We were sitting outside a bar somewhere, and one of us, thinking aloud rather than engaging in conversation, absently read aloud the words “Made in Milwaukee, Wisconsin” from the label of his beer. “What Made Milwaukee Famous…” I responded.
“What made Milwaukee famous what?” he asked.
“Oh, I think there’s a song, What Made Milwaukee Famous (Has Made A Loser Out of Me)”
“That’s an incredible song title. Is it a country song?”
“Probably. I bet it’s a great tune.”
“How could it not be?”
A few days later we had tracked down a Rod Stewart album with a reasonable-sounding version of the song, originally written by Jerry Lee Lewis. We bought one each. As expected, the song totally ruled.
Sometimes all you need is a title. The great story-telling songs are remarkable for their economy, for how they can make their story seem real to you with only a few lines, and a short few minutes. Some go a bit further and tell you everything you need to know in the title alone. The rest of the song is just a fulfilling of that outline.
Thus it was when I discovered the existence of a song by The Palace Brothers called “I Was Drunk At The Pulpit”. Familiar already with the gothic Americana of the Will Oldham style, I could hardly have failed to be enthralled by a title like that. This was a song that had me at hello. I immediately sought it out, and was not disappointed.
“I was drunk at the pulpit,
though I knew it was wrong,
and I left in mid sermon,
tempted by a bar house song”
it begins, the opening quatrain as striking as the title that makes up the first line. No time period is specified, though the song has an archaic feel to it. One pictures our narrator striding unsteadily out of a wooden New England church, sometime in the eighteenth century. Out the door and into the bar he goes, joining his old school mates, now far gone, years gone in drunkenness. They pull up a stool for him, as if they are surprised only that it’s taken him so long to join them. And there, in that “shit-smelling pit”, amongst the “grinning and dribbling” drinkers, our narrator has a crisis of faith. Whatever faith he professed and preached in the fool’s paradise of church was bogus, and only now in the dark and with the sinners does he feel God rise within.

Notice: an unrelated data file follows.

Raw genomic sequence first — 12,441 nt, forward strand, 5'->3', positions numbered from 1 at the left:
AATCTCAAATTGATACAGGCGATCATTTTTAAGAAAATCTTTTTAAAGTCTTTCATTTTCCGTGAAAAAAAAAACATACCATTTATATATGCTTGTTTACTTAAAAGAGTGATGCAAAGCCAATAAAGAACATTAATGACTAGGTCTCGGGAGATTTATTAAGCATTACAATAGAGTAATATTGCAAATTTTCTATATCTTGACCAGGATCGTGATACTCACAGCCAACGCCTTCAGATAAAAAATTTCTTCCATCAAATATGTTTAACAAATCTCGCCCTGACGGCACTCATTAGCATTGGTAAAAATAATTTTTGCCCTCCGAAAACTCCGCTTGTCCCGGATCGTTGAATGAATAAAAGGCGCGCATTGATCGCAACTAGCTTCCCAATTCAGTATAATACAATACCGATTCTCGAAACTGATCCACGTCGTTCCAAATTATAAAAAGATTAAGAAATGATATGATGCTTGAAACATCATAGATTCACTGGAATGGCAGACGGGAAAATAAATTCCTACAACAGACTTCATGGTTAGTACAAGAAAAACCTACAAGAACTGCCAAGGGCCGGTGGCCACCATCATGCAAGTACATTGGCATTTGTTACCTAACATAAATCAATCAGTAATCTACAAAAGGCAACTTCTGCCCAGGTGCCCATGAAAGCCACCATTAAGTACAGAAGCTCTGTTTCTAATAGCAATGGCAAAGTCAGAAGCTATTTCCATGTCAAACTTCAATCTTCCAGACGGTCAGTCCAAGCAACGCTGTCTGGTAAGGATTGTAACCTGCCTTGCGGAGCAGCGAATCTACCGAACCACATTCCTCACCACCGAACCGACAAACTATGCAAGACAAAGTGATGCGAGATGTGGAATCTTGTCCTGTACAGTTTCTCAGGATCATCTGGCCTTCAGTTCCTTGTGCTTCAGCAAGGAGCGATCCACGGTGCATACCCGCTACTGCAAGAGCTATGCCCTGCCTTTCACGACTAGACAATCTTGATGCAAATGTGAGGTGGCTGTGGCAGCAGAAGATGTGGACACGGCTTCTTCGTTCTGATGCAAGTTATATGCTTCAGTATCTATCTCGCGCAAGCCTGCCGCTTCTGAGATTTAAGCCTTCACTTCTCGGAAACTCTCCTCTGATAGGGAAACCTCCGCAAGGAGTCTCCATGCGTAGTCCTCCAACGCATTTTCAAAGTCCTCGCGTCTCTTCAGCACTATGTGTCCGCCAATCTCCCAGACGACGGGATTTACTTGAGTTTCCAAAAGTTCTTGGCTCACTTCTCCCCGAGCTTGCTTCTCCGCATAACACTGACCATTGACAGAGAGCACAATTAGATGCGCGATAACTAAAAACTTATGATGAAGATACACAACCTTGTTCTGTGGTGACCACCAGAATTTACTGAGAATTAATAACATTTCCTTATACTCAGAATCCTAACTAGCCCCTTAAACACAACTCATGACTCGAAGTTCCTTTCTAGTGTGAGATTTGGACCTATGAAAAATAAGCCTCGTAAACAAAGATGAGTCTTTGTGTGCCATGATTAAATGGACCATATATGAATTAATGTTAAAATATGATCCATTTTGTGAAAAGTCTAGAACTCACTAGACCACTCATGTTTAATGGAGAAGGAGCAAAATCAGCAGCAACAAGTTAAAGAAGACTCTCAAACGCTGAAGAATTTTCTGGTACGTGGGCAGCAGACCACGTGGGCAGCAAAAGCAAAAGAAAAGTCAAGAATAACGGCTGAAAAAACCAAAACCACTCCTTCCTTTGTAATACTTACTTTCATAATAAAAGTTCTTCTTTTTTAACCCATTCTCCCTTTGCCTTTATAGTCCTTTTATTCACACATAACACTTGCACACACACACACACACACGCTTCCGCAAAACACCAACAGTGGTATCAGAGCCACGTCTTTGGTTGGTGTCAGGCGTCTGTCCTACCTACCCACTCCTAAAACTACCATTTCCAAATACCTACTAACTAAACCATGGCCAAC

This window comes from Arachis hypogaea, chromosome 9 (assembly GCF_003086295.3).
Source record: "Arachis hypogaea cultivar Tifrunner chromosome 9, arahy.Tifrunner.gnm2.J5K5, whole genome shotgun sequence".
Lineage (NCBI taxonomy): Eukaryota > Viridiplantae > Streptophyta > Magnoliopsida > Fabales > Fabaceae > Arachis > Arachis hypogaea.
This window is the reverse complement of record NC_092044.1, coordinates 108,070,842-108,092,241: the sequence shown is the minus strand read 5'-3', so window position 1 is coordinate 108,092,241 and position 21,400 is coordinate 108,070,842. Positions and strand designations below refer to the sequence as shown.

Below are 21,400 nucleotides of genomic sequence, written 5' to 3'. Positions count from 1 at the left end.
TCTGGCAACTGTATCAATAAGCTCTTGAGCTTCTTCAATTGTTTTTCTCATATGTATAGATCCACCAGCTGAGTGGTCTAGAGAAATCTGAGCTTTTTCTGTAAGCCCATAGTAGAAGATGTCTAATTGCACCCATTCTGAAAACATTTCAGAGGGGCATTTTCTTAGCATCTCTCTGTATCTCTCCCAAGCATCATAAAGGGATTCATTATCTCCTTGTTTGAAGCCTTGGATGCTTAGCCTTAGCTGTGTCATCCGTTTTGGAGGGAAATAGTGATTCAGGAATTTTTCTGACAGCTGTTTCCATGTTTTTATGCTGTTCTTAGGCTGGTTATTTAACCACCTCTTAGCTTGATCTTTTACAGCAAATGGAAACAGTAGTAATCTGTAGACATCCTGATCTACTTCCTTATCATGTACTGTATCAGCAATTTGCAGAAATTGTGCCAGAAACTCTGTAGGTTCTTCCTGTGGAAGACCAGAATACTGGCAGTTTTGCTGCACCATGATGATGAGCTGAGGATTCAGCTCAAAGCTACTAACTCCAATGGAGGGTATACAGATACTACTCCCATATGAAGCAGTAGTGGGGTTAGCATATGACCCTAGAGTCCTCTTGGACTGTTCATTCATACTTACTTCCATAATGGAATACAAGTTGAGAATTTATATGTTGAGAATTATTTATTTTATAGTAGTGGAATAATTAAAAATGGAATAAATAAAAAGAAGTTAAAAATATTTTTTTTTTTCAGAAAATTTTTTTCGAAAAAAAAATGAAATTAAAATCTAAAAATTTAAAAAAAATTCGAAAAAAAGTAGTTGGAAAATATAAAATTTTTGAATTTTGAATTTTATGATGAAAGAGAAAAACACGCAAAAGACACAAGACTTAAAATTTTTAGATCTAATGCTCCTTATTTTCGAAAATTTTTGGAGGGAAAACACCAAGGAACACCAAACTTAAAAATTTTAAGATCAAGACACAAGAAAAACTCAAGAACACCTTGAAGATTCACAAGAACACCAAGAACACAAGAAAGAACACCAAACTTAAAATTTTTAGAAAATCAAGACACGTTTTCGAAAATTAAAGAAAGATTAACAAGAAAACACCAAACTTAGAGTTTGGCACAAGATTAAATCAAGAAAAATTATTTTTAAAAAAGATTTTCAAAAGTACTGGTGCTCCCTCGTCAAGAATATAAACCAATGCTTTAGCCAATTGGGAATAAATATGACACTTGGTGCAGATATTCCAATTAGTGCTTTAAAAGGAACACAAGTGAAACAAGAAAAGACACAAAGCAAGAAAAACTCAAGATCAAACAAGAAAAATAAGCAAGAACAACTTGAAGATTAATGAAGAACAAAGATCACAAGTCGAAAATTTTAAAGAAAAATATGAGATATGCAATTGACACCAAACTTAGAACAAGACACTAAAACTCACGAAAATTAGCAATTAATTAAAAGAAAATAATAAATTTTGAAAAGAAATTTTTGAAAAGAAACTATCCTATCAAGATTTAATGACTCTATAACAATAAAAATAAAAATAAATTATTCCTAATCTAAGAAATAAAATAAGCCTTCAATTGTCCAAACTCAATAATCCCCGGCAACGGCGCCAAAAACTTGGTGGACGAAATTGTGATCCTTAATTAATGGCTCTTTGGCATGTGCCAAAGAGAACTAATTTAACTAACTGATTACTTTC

The lyrics are extraordinarily complex, and I had to see them in writing before I could grasp everything that was going on in the song. This is most unusual – most songs seem a little thin and banal when stripped of their music, but this one loses none of its profundity. The phrase “church-dark widened eyes” is wordsmithery of the highest order, worthy of the finest of poets. Barely a line in the song is wasted – also unusual in song-writing, a discipline that does not disdain filler in the same way as does poetry. Take, by way of further example these piety-scorning lines:
“Let them abstain
on unbucking high horses,
Poor wooden structures
that merely eye courses”
This is an inspired conceit: the high horse as hobby horse, “unbucking” and therefore untesting, eyeing the courses of the world, but never running them.
There’s relentlessness to the song, an unswerving journey from church, to bar, to deep within the darkest recesses of the soul. The faith that is found here is a deep, dark, fiery one, and it is born of solitude. It ultimately amounts to nihilism. In shunning the church, the narrator shuns human society. The fact that he is surrounded by others in the bar does not mean he is not alone – a glance at the alcoholics drinking at mid-day in any pub will confirm that. In line after implacable line, he retreats further within himself, expressing his scorn for the very idea of companionship, concluding that “the world is within you and without is mud”.
It’s an uncompromising, frightening song, but then I knew that before I ever heard it.